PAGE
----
Wednesday, May 23, 2007

#35 - On Chesil Beach

For now, I'm going to post pictures of the books I read in context. I spent the weekend up north, so this photo is fitting then, with the galley (thanks Trisha!) of Ian McEwan's latest, On Chesil Beach perched on the railing of our sun deck. The last book of McEwan's I read was Amsterdam and considering I barely remember anything about it, I'm happy to say that my reading experience of this sweet, sad little book was extremely different.

The story of newlyweds Edward and Florence, On Chesil Beach explores how one very small mistake, a misspoken word, a poor reaction, can alter the course of your life forever. I don't want to say much more than that considering the novel is only 166 pages long and to give too much away would perhaps ruin it entirely. Suffice to say that it takes all that was so great about Saturday, the attention to detail, the exploration of family life, and the intimate details of everyday events, and shrink wraps it to a moment versus an entire day.

Set in 1962, On Chesil Beach, as much as it is about the change the characters themselves experience, it's also about the evolution (and later sexual revolution) of England in the 1960s. The setting feels so perfect too, even though the novel travels back and forth through Edward and Florence's lives, the one night that they spend on Chesil Beach truly impacts their past, present and future, and I find that fascinating. I love novels that challenge the idea of traditional storytelling and, in a way, even though McEwan's style is very classic, and this novel quite straightforward, it's how the author gets into the details that makes this book so great.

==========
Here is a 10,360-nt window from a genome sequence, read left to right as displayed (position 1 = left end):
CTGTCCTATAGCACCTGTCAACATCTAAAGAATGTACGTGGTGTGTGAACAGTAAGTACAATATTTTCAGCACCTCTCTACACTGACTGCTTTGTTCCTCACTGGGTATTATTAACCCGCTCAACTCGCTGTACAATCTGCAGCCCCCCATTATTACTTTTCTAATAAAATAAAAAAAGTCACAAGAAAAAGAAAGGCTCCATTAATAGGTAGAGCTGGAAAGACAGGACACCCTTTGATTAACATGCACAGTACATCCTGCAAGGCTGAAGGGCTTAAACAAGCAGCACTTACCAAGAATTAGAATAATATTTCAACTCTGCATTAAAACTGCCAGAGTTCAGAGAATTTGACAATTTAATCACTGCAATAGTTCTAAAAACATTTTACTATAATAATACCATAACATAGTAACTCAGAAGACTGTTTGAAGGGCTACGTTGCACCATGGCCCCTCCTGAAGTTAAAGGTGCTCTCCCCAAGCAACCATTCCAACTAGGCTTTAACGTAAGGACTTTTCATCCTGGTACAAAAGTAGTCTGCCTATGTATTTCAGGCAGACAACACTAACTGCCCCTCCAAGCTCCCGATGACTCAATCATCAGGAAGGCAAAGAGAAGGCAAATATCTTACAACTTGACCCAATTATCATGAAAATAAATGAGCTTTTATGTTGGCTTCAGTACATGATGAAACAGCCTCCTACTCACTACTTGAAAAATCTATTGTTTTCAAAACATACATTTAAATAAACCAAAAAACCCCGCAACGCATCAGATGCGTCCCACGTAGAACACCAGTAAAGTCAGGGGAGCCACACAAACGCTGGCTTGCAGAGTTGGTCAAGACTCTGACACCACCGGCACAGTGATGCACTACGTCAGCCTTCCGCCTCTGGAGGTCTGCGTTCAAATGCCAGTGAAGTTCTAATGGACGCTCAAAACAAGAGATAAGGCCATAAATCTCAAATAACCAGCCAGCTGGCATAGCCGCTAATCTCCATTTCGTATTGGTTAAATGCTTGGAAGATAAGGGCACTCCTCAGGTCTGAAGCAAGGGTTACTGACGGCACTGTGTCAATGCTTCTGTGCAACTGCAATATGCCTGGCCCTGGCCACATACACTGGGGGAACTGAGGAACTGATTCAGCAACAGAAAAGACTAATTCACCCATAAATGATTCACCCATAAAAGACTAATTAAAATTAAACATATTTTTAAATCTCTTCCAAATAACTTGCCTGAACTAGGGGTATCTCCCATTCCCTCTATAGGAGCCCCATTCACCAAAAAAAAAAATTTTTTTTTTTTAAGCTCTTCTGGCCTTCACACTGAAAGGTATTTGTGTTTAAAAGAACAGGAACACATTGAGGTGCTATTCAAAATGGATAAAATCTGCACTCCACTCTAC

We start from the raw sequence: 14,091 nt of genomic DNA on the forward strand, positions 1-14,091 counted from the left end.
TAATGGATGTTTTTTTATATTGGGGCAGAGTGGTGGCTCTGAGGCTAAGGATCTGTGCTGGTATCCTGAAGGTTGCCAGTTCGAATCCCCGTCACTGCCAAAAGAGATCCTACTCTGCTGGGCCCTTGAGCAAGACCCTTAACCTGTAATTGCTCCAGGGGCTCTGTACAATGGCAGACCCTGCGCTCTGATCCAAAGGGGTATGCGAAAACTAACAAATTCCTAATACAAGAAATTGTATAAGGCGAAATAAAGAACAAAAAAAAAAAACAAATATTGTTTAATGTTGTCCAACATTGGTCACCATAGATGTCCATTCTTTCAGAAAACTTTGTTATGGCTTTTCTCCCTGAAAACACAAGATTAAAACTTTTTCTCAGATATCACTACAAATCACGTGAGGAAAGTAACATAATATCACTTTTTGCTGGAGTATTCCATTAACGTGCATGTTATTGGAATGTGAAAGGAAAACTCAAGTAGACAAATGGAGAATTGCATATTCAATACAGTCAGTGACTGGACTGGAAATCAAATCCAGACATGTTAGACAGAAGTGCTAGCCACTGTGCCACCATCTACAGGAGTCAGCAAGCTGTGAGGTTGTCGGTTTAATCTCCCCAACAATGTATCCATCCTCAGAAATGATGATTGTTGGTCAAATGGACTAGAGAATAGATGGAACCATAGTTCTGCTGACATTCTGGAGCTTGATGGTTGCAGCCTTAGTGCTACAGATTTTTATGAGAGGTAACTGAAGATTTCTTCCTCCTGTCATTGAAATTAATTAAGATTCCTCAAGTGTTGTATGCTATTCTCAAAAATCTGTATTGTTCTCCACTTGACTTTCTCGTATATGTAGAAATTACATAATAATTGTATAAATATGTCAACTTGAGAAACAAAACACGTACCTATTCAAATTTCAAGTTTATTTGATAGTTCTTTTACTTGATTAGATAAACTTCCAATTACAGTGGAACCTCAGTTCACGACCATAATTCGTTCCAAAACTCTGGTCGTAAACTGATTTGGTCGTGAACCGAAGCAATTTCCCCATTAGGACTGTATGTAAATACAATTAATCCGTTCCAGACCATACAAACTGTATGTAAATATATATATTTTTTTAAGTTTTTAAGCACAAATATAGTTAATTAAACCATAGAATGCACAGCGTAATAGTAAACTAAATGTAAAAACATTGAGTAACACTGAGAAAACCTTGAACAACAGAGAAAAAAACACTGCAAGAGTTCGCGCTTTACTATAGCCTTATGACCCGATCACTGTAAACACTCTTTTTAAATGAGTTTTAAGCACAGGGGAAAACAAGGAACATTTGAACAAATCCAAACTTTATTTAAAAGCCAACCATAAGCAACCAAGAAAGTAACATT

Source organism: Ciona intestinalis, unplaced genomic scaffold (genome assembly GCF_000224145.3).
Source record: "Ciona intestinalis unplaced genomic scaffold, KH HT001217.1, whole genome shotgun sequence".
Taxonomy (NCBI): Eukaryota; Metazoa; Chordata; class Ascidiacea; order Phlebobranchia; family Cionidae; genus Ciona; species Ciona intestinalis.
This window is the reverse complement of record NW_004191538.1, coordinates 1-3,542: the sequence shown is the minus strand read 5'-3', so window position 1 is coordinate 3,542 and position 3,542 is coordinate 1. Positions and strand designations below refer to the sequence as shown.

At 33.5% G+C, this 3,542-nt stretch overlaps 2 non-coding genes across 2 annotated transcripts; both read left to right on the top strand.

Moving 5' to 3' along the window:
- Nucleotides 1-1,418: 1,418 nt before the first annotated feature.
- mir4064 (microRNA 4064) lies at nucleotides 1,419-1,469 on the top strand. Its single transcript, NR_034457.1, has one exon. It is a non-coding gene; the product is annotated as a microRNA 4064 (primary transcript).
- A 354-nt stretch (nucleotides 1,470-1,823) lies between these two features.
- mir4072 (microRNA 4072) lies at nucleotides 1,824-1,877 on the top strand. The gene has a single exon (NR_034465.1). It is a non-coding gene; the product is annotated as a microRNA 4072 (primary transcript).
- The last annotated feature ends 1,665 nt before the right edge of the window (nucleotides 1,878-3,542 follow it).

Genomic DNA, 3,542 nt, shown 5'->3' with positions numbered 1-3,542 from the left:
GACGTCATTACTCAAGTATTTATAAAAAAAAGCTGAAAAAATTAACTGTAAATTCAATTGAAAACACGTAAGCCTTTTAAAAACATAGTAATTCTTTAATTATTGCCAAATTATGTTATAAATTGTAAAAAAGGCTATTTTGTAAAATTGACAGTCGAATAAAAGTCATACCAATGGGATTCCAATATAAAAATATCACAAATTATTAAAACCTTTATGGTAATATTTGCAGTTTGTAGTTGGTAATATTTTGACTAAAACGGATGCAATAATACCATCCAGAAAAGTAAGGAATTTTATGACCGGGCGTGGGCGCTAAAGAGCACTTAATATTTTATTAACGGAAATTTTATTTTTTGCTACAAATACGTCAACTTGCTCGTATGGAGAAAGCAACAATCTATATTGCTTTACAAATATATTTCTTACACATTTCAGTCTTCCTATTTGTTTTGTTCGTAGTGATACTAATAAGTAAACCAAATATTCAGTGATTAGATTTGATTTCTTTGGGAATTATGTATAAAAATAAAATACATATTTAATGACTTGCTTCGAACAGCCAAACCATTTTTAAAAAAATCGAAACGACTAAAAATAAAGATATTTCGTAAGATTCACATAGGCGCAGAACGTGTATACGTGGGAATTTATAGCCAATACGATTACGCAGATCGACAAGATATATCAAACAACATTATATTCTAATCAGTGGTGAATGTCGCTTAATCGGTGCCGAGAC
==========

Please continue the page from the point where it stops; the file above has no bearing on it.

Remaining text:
I can't tell you how perfect this was to read sitting in the quiet at the cottage, watching a loon or two float by, hearing the birds, feeling the pebbles underfoot, imagining the cold beef the characters had for their dinner...just lovely.


Anonymous said...

Love as I do just about everything from Ian McEwan -- his early short stories are gems, so exquisite and mature for a writer so young -- I have yet to dive into On Chesil Beach.

I can report, however, that I spent a memorable night on Chesil Beach some 25 years ago. There is no other place quite like it. Starry night, gale force winds roaring in from the Channel, and mile after mile of beach made up of perfectly shaped, perfectly polished stones the size of Wallker's Ginger Snaps. A prodigious Japanese Zen garden wrought by nature herself, but without the little rakes and bonsai trees. And as strangely soft to lie on as sand. I cannot vouch for the eponymous book, but the empty beach on a dark, stormy night borders on paradise.

Deanna McFadden said...

How fascinating! The setting itself is not secondary per se but not as important as what's happening with the characters, but your comment makes me want to go there right now!

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